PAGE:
MR JUSTICE PETER SMITH: The delay between September 2005 and September 2006 was because you were waiting for the money? A. Yes, I don't know when the money was transferred. MR JUSTICE PETER SMITH: September 2006. A. We released the plane when we got the money. And the record shows this. I don't recall exactly when. MR JUSTICE PETER SMITH: September 2006 it was, wasn't it? A. The money I received in September, is that correct? And when the plane was released? MR JUSTICE PETER SMITH: When the money was released. A. So, good, I'm consistent with that. I kept the plane because the money was not transferred. The moment I got the money -MR JUSTICE PETER SMITH: The problems that are arising, therefore, are nothing to do with the claimant holding on to the deed of settlement because you have a copy and you had it since March. The problems again are surely the internal shenanigans that are going on in Libya, all the counter-fights. That is the problem, isn't it? That is the problem with dealing with the Byzantine Libyans at that stage. A. You mean from the delay of the time of the settlement and the transferring of the money, it was five or six

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1 2 3 4 5 6 7 8 9 10 11 12 13 14 15 16 17 18 19 20 21 22 23 24 25 matter to an end through the copy settlement agreement instead of through her; isn't that right? A. Because the Libyan authorities thought that she is going to give me the agreement. Then when I sent my representative there, I think it was Fouad Alaeddin, they were able to get possession of the agreement and everything was fine. But she was hiding that from me. MR JUSTICE PETER SMITH: She says that you got the copy settlement agreement in March 2006. A. From Libya, sir. MR JUSTICE PETER SMITH: Is that correct? A. I don't recall exactly when, but I know that we got it from the Libyans in a direct fashion. I don't recall the exact date. I have to be very -MR JUSTICE PETER SMITH: If it was March 2006 you have the agreement from the Libyans. What she has written in April 2006 doesn't matter. But it takes another five months for the plane to be ready. What is the problem with the plane being ready to be handed over? A. What is the question, please, when I got the agreement? MR JUSTICE PETER SMITH: Why is it taking so long to get the plane handed over because the settlement agreement was signed in September 2005? A. The money was not transferred. The money was not transferred to me. We signed it but the money was not
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MR JUSTICE PETER SMITH: It was a year. A. At that time it was still pending, the issue. MR JUSTICE PETER SMITH: It is nothing to do with her because by March you have bypassed her and got their signed copy of the deed. Notwithstanding that you still don't get the money for another six months. A. Okay. MR JUSTICE PETER SMITH: That shows that your problems are not with her. Your problems are with what is going on with the Libyans, because the Libyans are, let's use a neutral word, unreliable. A. Completely unreliable, yes. MR JUSTICE PETER SMITH: They don't honour their bargains. Your case is that they didn't honour the original agreement because they withheld the 50 million. Here we are again, you go to Libya and you get a deal that you understood was made between you and the President in April 2005. It is put on paper by September 2005 and still nothing happens. That is the position, isn't it? A. Correct. MR JUSTICE PETER SMITH: That is what your problem is. It is easy for me to say this because I'm not in business, but if you deal with people like the Libyans this is what happens. It is not unique in the business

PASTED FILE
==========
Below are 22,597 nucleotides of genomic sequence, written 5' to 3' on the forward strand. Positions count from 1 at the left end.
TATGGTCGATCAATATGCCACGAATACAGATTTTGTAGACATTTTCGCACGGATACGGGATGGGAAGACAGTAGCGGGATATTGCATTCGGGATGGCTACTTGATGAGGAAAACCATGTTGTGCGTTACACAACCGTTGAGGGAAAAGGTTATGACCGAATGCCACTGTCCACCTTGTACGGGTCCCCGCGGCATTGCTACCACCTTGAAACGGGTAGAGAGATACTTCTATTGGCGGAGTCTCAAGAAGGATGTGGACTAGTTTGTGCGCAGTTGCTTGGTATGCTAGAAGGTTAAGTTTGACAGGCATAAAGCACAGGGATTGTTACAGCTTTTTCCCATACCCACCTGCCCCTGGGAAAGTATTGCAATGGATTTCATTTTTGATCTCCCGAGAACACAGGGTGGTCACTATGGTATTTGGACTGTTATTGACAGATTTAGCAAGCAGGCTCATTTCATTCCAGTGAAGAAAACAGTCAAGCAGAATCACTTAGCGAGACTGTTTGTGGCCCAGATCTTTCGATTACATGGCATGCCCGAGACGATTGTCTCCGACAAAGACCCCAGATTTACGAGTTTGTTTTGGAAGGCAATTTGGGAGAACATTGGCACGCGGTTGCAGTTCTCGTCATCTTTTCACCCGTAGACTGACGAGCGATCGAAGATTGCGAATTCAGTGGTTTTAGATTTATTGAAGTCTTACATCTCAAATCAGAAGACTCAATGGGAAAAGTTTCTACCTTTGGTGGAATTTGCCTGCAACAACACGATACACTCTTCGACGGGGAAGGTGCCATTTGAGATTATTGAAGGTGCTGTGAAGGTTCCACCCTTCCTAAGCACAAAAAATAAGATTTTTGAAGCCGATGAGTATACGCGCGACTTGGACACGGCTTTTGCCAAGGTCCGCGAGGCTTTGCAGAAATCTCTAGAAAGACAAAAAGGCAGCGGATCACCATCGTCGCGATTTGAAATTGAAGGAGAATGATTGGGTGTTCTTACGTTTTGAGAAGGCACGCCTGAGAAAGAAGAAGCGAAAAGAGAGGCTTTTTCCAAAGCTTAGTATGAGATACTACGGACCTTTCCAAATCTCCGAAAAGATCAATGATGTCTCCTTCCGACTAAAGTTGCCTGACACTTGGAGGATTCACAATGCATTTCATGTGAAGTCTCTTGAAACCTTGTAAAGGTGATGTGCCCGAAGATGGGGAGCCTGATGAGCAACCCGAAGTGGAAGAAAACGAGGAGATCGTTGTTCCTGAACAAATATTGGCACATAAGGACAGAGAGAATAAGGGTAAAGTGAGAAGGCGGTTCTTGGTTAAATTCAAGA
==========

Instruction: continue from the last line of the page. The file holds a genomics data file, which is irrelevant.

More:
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1 2 a gentlemen's agreement when it turns out that one of 3 them subsequently turns out not to be a gentleman. That 4 regularly happens. That is where your problems are, 5 isn't it, it is the Libyans? 6 A. Yes. 7 MR FREEDMAN: Your defence we have looked at before and we 8 can find that in bundle A behind tab 3. 9 A. Excuse me, A3? 10 Q. Behind tab 3. 11 MR JUSTICE PETER SMITH: Shall we have a short break before 12 we do that then, until 25 past. 13 (3.12 pm) 14 (A short break) 15 (3.25 pm) 16 MR FREEDMAN: You should have in front of you bundle A and 17 we were looking at tab 3 behind bundle A, which is your 18 defence. If you go, please, to page 31. 19 A. 31. 20 Q. Yes. What we see here is that there are two dates on 21 this document. The first date is 10 June 2009, which is 22 about just between the two punch holes, and then the 23 next date is 17 January 2013. Do you see that? 24 A. Yes, yes. 25
stories about where you have what in England is called

particulars of claim. A. 20. Q. Yes, at paragraph 76 it says: "In September 2006 what happened was that the defendant transferred ownership of the Airbus to Libya and LAFICO transferred $50 million to the defendant. "She then became entitled to receive her commission of $10 million if not before. "Since September 2006 the claimant has made numerous attempts to obtain payment of her commission from the defendant telephoning on about 14 occasions, sending faxes. "The defendant wouldn't speak to the claimant in response to the telephone calls. "The defendant failed to pay the $10 million therefore either the $10 million or a reasonable sum are due. That is paragraphs 77 up to 82 of that pleading. If we then go to your response in the defence and if we take it from page 29 -A. Where is that? Q. Page 29. You in response to paragraph 77, that she became entitled to receive the commission of $10 million, you deny that. A. Which paragraph, please?